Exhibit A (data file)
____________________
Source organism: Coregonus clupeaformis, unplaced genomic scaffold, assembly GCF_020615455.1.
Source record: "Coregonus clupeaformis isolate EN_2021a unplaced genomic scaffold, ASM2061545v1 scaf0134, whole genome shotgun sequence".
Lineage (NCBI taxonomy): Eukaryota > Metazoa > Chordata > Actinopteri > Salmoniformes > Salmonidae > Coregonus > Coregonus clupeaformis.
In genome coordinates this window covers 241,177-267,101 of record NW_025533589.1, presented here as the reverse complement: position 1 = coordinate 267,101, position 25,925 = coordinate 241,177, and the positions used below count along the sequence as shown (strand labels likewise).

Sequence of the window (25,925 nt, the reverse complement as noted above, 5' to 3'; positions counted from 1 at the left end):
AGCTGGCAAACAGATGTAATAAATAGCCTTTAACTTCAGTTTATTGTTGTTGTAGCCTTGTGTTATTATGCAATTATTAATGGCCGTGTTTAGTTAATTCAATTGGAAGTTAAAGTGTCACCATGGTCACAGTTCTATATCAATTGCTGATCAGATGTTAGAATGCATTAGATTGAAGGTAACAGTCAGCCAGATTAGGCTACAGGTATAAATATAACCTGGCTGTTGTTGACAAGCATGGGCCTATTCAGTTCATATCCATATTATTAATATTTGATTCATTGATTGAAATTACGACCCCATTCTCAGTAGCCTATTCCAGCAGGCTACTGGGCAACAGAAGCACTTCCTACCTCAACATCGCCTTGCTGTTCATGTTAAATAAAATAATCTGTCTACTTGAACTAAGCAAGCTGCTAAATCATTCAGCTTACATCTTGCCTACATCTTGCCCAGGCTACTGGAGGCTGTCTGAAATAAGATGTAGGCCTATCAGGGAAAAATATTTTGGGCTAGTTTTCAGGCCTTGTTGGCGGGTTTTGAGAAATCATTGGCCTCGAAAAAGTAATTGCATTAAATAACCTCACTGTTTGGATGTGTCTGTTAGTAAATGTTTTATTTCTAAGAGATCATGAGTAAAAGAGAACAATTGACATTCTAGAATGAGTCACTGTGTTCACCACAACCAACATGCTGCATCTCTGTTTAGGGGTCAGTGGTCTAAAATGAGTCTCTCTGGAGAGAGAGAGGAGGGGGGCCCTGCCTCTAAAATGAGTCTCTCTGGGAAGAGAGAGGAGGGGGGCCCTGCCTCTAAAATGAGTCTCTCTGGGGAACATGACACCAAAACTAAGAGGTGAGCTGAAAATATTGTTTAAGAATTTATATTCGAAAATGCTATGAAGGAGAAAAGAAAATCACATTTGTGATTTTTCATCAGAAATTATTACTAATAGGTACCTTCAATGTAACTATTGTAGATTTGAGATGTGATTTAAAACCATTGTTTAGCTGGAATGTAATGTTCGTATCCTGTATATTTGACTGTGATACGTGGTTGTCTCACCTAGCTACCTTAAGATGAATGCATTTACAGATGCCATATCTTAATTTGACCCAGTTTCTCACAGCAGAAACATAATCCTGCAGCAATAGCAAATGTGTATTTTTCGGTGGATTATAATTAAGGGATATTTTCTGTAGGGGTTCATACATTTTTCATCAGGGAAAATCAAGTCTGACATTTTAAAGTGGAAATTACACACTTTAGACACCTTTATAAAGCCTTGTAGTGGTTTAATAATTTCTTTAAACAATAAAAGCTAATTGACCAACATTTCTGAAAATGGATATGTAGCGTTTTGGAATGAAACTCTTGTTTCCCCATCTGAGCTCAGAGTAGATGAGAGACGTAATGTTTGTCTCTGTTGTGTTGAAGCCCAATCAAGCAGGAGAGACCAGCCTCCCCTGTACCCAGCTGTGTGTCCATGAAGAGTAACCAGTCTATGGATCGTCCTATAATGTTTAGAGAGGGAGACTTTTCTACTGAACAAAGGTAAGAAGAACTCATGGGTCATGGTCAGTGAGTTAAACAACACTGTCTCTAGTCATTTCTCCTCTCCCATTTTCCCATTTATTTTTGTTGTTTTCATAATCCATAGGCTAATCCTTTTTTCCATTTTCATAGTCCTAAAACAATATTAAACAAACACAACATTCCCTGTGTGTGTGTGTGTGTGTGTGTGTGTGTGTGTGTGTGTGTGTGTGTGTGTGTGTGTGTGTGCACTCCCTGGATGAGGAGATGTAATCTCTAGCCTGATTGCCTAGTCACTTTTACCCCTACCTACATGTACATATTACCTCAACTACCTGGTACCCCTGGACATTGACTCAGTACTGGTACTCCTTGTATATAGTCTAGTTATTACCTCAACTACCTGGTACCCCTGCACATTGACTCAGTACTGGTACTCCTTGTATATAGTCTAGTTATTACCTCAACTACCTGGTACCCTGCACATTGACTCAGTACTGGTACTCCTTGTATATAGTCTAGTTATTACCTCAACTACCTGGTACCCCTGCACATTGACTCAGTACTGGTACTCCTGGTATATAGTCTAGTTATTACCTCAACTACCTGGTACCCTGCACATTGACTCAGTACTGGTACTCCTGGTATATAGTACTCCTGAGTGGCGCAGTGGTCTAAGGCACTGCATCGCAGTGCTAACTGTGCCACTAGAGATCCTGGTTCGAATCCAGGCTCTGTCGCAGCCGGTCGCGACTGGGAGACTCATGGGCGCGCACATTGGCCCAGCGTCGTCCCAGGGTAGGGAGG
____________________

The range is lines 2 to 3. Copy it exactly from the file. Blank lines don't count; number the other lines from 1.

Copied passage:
Source record: "Coregonus clupeaformis isolate EN_2021a unplaced genomic scaffold, ASM2061545v1 scaf0134, whole genome shotgun sequence".
Lineage (NCBI taxonomy): Eukaryota > Metazoa > Chordata > Actinopteri > Salmoniformes > Salmonidae > Coregonus > Coregonus clupeaformis.